eLaw Journal: Murdoch University Electronic Journal of Law, Vol 16, No 1 (2009)

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Should Australian Courts Accept or Refuse the Aid of Private International Law When Considering Whether to Enforce Foreign Maritime Liens?

John Lane

Abstract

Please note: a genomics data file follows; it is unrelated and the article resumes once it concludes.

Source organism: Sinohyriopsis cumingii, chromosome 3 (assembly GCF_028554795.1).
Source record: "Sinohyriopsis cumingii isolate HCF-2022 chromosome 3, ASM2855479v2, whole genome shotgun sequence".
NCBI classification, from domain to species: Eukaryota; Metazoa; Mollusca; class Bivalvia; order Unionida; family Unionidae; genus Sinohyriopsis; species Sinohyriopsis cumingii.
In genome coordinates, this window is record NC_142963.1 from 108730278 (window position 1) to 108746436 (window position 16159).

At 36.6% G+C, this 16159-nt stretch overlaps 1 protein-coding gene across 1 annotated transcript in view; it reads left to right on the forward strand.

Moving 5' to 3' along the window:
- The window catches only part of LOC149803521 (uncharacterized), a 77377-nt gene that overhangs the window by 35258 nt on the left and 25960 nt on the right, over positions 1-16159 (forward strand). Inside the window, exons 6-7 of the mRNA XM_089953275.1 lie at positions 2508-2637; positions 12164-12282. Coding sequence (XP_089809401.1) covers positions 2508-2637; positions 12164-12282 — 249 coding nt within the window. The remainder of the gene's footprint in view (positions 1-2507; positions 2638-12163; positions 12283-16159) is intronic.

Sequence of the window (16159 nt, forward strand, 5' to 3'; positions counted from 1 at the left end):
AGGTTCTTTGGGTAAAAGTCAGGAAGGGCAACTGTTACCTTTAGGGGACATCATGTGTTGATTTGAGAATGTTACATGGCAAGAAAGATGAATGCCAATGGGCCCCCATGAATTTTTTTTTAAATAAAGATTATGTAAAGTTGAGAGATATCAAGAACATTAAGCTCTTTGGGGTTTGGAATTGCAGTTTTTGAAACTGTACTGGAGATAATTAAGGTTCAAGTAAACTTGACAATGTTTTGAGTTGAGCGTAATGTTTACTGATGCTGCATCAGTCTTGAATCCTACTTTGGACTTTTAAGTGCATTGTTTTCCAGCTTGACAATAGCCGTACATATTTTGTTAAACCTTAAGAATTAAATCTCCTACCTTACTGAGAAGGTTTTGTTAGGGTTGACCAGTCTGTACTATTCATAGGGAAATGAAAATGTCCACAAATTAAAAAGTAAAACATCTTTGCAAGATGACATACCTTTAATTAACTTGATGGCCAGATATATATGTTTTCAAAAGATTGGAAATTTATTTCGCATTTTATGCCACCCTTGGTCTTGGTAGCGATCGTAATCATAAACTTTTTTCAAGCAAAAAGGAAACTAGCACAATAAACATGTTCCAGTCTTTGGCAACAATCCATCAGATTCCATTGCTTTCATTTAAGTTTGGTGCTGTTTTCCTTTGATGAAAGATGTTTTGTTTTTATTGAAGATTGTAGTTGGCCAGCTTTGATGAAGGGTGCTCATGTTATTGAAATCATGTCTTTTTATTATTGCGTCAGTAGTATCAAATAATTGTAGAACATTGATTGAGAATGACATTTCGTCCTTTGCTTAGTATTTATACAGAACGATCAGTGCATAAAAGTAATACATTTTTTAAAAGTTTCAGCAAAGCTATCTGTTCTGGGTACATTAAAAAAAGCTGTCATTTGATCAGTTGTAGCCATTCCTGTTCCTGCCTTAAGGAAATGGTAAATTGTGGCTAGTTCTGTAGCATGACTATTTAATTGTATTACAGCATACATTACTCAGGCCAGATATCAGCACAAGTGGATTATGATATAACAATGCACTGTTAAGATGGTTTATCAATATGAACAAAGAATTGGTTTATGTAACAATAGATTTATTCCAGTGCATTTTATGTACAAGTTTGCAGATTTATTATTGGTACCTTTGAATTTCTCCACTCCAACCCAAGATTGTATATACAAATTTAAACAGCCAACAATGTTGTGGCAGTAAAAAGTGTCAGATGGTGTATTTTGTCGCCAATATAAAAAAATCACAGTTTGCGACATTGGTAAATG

This purpose of this essay is twofold.  First, it seeks to clarify what exactly a maritime lien is.  It does this by examining the history of maritime liens and the rationale behind them.  Second, it compares  the Supreme Court of Canada’s decision in Todd Shipyards Corporation v Altema Compania Maritima SA (‘The Ioannis Daskalelis’)  and the Privy Council’s decision in Bankers Trust International Ltd v Todd Shipyards Corporation (‘The Halcyon Isle’).   Both decisions would undoubtedly influence the High Court should the Court grant special leave to a case concerning the recognition and enforcement of foreign maritime liens.  After examining the state of the law in Australia, the essay concludes that – although a new international convention on maritime liens that had the popular support of the world’s littoral states would be ideal – the High Court should follow the Supreme Court of Canada rather than the Privy Council.

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